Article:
Drug induced nephrolithiaisis

Drug induced nephrolithiaisis - THERAPEUTIC CHALLENGES...

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T HERAPEUTIC C HALLENGES VOL. 5 NO. 4 2003 REVIEWS IN UROLOGY 227 Drug-Induced Urinary Calculi Brian R. Matlaga, MD, MPH, Ojas D. Shah, MD, Dean G. Assimos, MD Department of Urology, Wake Forest University School of Medicine, Winston-Salem, NC Urinary calculi may be induced by a number of medications used to treat a variety of conditions. These medications may lead to metabolic abnormalities that facilitate the formation of stones. Drugs that induce metabolic calculi include loop diuretics; carbonic anhydrase inhibitors; and laxatives, when abused. Correcting the metabolic abnormality may eliminate or dramatically attenuate stone activity. Urinary calculi can also be induced by medications when the drugs crystallize and become the primary component of the stones. In this case, urinary supersaturation of the agent may promote formation of the calculi. Drugs that induce calculi via this process include magnesium trisili- cate; ciprofloxacin; sulfa medications; triamterene; indinavir; and ephedrine, alone or in combination with guaifenesin. When this situation occurs, discon- tinuation of the medication is usually necessary. [Rev Urol. 2003;5(4):227-231 ] © 2003 MedReviews, LLC Key words: Urinary calculi • Nephrolithiasis • Carbonic anhydrase inhibitors • Sulfa medications • Ephedrine • Indinavir A lbeit a rare occurrence, certain medications used to treat a diverse range of disease processes can induce urinary stone disease. Medication-induced calculi can be composed of the drug or one of its metabolites, and their formation may be promoted by the urinary supersaturation of these substances. Alternatively, the drug may induce physiologic changes that facilitate the forma- tion of “metabolic stones.” Composition and radiographic imaging characteristics of drug-induced calculi are listed in Table 1.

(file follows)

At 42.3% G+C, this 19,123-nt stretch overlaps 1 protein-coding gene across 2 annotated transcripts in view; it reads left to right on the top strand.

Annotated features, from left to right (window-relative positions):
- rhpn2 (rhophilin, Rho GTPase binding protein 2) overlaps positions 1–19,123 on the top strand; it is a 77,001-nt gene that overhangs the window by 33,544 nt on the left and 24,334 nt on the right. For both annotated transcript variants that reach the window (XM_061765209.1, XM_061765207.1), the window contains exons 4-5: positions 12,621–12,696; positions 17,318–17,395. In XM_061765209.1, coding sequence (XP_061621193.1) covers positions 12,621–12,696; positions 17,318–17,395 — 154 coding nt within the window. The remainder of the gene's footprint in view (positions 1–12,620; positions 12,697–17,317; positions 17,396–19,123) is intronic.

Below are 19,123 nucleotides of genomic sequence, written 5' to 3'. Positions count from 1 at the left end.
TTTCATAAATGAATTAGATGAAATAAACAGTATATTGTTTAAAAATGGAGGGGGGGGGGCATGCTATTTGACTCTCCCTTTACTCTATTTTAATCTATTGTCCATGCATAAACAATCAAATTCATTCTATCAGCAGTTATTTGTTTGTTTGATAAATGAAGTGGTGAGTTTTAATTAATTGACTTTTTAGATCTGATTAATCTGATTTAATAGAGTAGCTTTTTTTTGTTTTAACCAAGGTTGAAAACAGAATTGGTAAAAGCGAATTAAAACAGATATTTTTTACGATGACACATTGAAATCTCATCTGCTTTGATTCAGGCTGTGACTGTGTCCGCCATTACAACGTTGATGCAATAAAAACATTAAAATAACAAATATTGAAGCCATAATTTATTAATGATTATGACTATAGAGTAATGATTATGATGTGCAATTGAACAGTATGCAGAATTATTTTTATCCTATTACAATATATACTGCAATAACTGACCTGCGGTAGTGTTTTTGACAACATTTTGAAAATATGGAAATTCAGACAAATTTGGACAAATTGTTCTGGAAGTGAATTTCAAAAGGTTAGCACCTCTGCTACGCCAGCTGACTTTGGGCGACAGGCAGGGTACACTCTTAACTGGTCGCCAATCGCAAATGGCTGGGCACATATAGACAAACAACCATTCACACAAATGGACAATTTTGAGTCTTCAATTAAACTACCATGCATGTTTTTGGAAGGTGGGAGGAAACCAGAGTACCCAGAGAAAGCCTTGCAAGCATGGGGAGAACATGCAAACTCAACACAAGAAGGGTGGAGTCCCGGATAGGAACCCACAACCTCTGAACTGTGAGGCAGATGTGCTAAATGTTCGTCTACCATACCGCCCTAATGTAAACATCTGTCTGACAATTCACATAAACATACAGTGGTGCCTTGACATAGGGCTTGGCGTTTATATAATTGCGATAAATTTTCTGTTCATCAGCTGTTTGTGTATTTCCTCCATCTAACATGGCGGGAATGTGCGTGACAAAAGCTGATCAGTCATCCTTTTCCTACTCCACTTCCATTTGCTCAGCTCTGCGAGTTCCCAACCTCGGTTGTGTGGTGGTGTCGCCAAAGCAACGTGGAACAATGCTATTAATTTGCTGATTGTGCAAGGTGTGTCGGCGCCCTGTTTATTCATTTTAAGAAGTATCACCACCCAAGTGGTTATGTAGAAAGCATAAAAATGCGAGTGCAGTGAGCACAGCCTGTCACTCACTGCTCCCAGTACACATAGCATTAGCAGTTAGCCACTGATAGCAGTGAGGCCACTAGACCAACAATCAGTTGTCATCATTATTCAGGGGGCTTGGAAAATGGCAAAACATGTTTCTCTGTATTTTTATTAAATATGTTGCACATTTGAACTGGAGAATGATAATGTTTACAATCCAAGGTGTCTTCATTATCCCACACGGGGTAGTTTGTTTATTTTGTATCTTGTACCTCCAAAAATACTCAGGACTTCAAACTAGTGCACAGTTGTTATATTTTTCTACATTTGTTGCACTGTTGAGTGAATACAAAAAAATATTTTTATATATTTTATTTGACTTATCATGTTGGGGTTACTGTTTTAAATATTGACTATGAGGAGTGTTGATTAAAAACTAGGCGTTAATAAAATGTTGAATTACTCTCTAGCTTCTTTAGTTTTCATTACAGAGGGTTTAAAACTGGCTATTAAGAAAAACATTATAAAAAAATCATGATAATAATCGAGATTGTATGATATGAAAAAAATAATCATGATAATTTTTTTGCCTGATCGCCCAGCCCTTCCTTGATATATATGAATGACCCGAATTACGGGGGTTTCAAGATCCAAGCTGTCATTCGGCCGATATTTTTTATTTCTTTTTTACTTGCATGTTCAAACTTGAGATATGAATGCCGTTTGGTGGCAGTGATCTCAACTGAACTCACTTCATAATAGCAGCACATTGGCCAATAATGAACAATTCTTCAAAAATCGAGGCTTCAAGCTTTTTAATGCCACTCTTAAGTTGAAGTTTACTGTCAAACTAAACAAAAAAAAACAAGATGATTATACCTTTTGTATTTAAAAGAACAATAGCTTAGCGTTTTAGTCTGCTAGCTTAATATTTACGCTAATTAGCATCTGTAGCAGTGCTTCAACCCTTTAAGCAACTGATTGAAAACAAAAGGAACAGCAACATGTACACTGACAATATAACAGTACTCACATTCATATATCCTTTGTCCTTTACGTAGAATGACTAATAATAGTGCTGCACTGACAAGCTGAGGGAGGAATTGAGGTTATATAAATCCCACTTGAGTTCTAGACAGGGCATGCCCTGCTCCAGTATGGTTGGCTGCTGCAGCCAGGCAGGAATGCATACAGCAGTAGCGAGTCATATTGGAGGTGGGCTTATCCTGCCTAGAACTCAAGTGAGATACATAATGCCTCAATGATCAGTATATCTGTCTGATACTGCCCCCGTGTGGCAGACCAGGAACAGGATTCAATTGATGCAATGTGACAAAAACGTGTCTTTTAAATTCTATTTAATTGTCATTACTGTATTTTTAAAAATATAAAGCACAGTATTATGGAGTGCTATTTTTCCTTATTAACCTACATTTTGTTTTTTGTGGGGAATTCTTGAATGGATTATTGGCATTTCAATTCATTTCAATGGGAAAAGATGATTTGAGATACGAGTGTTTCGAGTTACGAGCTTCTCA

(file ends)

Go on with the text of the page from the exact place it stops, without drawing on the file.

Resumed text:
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Drug-Induced Metabolic Calculi Loop Diuretics Loop diuretics, such as bumetanide and furosemide, inhibit both sodium and calcium resorption in the thick ascending limb of the loop of Henle. In addition to exerting a diuretic effect, this mechanism of action pro- duces a hypercalciuric state. Renal calculi have been noted in up to 64% of low-birth-weight infants receiving furosemide therapy. 1 Furthermore, the hypercalciuric effect of furosemide in infants is enhanced by a reduced glomerular filtration rate and imma- ture hepatic function, which contribute to significantly prolonging the half- life of this drug. 2 The calculi isolated from these patients are composed exclusively of calcium oxalate. 3 Carbonic Anhydrase Inhibitors Carbonic anhydrase inhibitors, such as acetazolamide, act in the proximal tubule where they block resorption of sodium bicarbonate. Consequently, prolonged use of carbonic anhydrase inhibitors may lead to a hyper- chloremic metabolic acidosis, in which urinary pH is increased and urinary citrate is decreased. Acetazolamide may be used by patients with glau- coma, as it reduces the flow of the aqueous humor, and by mountain
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This note was uploaded on 02/18/2012 for the course PAS 600 - 601 taught by Professor Garrubba during the Fall '10 term at Chatham University.

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Drug induced nephrolithiaisis - THERAPEUTIC CHALLENGES...

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